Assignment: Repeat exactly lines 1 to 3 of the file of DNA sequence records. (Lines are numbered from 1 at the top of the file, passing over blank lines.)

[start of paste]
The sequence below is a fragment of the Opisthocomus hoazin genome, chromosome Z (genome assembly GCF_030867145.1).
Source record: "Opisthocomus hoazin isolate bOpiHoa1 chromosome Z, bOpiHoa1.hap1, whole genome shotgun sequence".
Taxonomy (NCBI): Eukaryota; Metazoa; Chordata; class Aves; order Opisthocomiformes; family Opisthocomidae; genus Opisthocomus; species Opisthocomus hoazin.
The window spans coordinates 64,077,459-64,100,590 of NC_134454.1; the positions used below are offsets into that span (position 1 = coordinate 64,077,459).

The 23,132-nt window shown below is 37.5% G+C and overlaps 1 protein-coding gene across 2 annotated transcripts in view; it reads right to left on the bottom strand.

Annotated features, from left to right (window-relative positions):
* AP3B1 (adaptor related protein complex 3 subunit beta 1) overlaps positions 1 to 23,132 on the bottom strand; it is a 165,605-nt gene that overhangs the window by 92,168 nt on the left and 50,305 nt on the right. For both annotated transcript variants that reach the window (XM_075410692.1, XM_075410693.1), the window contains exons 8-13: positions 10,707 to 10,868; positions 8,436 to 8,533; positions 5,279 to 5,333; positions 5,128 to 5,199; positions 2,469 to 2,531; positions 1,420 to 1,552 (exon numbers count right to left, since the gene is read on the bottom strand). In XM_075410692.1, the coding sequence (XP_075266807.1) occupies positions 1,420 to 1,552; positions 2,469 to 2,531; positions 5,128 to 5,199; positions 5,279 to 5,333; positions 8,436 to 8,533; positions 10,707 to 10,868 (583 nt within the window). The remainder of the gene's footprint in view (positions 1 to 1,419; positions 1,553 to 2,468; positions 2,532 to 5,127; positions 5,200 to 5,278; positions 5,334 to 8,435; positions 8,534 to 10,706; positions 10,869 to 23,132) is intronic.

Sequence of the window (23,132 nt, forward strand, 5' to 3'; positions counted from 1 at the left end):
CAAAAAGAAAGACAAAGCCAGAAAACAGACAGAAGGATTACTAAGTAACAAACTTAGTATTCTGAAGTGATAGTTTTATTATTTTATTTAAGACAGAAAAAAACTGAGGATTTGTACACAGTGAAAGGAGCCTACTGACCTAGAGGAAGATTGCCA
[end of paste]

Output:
The sequence below is a fragment of the Opisthocomus hoazin genome, chromosome Z (genome assembly GCF_030867145.1).
Source record: "Opisthocomus hoazin isolate bOpiHoa1 chromosome Z, bOpiHoa1.hap1, whole genome shotgun sequence".
Taxonomy (NCBI): Eukaryota; Metazoa; Chordata; class Aves; order Opisthocomiformes; family Opisthocomidae; genus Opisthocomus; species Opisthocomus hoazin.